Canadian Plastics

Hallmark Technologies goes under (April 01, 2007)

Major mold, tool and die company Hallmark Technologies closed its doors on February 15, leaving more than 150 employees out in the cold.

April 1, 2007   By Umair Abdul, editorial assistant



Major mold, tool and die company Hallmark Technologies closed its doors on February 15, leaving more than 150 employees out in the cold.

Although the Windsor, Ont.-based company has not made an official comment to the press about the closure, day shift employees were reportedly told in late February that the company had declared bankruptcy. All employee activity was ceased at both of Hallmark’s Windsor facilities, and employees were quickly notified of the situation.

“They’ve completely gone bankrupt, everything is going to end up being liquidated,” confirmed Dan Moynahan, incoming president of the Canadian Association of Mouldmakers (CAMM). Due to the company’s financial situation, Moynahan believed that employees would not receive their vacation pay or back wages for the last weeks. Prior to the company’s closure, employees could also buy Class B, non-voting shares with a guaranteed 10 per cent return. Moynahan said employees would not be able to retrieve their funds.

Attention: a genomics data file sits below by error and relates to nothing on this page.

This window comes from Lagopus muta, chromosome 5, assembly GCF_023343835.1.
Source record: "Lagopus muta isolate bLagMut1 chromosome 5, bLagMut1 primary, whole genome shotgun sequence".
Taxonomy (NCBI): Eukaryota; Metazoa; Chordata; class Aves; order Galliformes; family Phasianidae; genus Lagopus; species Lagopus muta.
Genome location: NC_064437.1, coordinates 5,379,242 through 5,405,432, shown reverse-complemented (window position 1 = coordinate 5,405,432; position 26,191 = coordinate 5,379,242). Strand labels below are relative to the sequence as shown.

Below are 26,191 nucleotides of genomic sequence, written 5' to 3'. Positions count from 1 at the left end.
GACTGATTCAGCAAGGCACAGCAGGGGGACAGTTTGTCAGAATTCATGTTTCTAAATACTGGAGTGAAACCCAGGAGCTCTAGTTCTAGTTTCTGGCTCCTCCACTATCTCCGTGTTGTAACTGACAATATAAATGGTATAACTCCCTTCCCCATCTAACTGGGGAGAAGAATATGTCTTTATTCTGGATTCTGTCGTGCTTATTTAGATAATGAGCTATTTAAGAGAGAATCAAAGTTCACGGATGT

Many disgruntled employees have been speaking out against the company’s abrupt closure.

CAMM’s Moynahan noted that there was a combination of factors that led to the company’s bankruptcy. “What caused them to go under was they really couldn’t be competitive anymore, the lack of investment in new capital equipment, and a very large overhead,” he said.

Moynahan worked for Hallmark for 20 years before moving on to helm Windsor’s Platinum Tool Technologies Inc.

Some of the employees with Hallmark Technologies had been with the company since its infancy. “The city is really hurting big time in the mold area,” he said. “Where are these people going to get jobs?”

There is also the fear that the closure will have a “snowball effect” on the subcontractors who are owed money by the bankrupt moldmaker. The assets can be liquidated to reimburse secured creditors, but Hallmark owed nearly $35 million to unsecured creditors.

An offer to purchase the bankrupt moldmaker for $8.8 million by an American businessman was not accepted by the company’s bankruptcy trustee.


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